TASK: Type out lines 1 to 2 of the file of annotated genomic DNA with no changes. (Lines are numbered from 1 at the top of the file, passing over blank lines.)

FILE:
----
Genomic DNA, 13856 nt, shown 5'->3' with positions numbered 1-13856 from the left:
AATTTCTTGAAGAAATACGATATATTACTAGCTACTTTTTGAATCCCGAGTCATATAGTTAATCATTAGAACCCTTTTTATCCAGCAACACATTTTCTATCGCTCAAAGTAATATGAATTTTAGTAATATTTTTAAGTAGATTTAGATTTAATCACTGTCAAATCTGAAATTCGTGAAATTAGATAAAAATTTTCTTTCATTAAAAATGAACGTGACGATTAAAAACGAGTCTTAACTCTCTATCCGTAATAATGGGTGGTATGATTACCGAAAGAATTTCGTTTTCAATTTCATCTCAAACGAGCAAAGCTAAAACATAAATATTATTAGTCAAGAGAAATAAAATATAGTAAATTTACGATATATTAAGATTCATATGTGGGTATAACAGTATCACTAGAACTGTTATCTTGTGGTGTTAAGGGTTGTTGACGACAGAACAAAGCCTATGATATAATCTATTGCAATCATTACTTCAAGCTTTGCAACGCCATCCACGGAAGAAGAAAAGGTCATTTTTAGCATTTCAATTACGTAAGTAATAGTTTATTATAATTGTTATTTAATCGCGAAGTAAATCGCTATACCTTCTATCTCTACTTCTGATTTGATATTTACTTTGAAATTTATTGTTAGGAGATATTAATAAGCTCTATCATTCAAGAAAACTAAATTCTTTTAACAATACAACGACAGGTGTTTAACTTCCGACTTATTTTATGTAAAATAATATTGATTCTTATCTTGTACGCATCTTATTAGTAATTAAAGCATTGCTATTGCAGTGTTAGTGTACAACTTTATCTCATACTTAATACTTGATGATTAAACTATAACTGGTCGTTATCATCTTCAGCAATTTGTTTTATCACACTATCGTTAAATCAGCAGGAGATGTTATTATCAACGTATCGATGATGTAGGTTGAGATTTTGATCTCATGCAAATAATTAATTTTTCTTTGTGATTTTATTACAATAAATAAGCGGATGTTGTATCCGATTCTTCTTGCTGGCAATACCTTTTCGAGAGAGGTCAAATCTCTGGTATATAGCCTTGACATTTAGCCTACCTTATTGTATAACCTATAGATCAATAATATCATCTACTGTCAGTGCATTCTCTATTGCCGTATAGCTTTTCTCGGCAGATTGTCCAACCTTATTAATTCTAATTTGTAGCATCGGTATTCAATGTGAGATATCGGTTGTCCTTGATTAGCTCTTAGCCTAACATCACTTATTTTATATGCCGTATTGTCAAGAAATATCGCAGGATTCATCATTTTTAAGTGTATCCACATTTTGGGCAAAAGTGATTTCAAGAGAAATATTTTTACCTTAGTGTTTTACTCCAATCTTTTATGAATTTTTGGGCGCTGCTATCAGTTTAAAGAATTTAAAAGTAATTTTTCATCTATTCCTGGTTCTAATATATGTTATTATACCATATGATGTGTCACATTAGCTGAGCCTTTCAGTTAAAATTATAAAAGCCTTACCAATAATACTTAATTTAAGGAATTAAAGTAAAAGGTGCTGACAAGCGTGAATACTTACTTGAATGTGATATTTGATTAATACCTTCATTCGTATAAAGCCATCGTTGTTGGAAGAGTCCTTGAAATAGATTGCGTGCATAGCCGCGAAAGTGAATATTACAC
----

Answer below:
Genomic DNA, 13856 nt, shown 5'->3' with positions numbered 1-13856 from the left:
AATTTCTTGAAGAAATACGATATATTACTAGCTACTTTTTGAATCCCGAGTCATATAGTTAATCATTAGAACCCTTTTTATCCAGCAACACATTTTCTATCGCTCAAAGTAATATGAATTTTAGTAATATTTTTAAGTAGATTTAGATTTAATCACTGTCAAATCTGAAATTCGTGAAATTAGATAAAAATTTTCTTTCATTAAAAATGAACGTGACGATTAAAAACGAGTCTTAACTCTCTATCCGTAATAATGGGTGGTATGATTACCGAAAGAATTTCGTTTTCAATTTCATCTCAAACGAGCAAAGCTAAAACATAAATATTATTAGTCAAGAGAAATAAAATATAGTAAATTTACGATATATTAAGATTCATATGTGGGTATAACAGTATCACTAGAACTGTTATCTTGTGGTGTTAAGGGTTGTTGACGACAGAACAAAGCCTATGATATAATCTATTGCAATCATTACTTCAAGCTTTGCAACGCCATCCACGGAAGAAGAAAAGGTCATTTTTAGCATTTCAATTACGTAAGTAATAGTTTATTATAATTGTTATTTAATCGCGAAGTAAATCGCTATACCTTCTATCTCTACTTCTGATTTGATATTTACTTTGAAATTTATTGTTAGGAGATATTAATAAGCTCTATCATTCAAGAAAACTAAATTCTTTTAACAATACAACGACAGGTGTTTAACTTCCGACTTATTTTATGTAAAATAATATTGATTCTTATCTTGTACGCATCTTATTAGTAATTAAAGCATTGCTATTGCAGTGTTAGTGTACAACTTTATCTCATACTTAATACTTGATGATTAAACTATAACTGGTCGTTATCATCTTCAGCAATTTGTTTTATCACACTATCGTTAAATCAGCAGGAGATGTTATTATCAACGTATCGATGATGTAGGTTGAGATTTTGATCTCATGCAAATAATTAATTTTTCTTTGTGATTTTATTACAATAAATAAGCGGATGTTGTATCCGATTCTTCTTGCTGGCAATACCTTTTCGAGAGAGGTCAAATCTCTGGTATATAGCCTTGACATTTAGCCTACCTTATTGTATAACCTATAGATCAATAATATCATCTACTGTCAGTGCATTCTCTATTGCCGTATAGCTTTTCTCGGCAGATTGTCCAACCTTATTAATTCTAATTTGTAGCATCGGTATTCAATGTGAGATATCGGTTGTCCTTGATTAGCTCTTAGCCTAACATCACTTATTTTATATGCCGTATTGTCAAGAAATATCGCAGGATTCATCATTTTTAAGTGTATCCACATTTTGGGCAAAAGTGATTTCAAGAGAAATATTTTTACCTTAGTGTTTTACTCCAATCTTTTATGAATTTTTGGGCGCTGCTATCAGTTTAAAGAATTTAAAAGTAATTTTTCATCTATTCCTGGTTCTAATATATGTTATTATACCATATGATGTGTCACATTAGCTGAGCCTTTCAGTTAAAATTATAAAAGCCTTACCAATAATACTTAATTTAAGGAATTAAAGTAAAAGGTGCTGACAAGCGTGAATACTTACTTGAATGTGATATTTGATTAATACCTTCATTCGTATAAAGCCATCGTTGTTGGAAGAGTCCTTGAAATAGATTGCGTGCATAGCCGCGAAAGTGAATATTACAC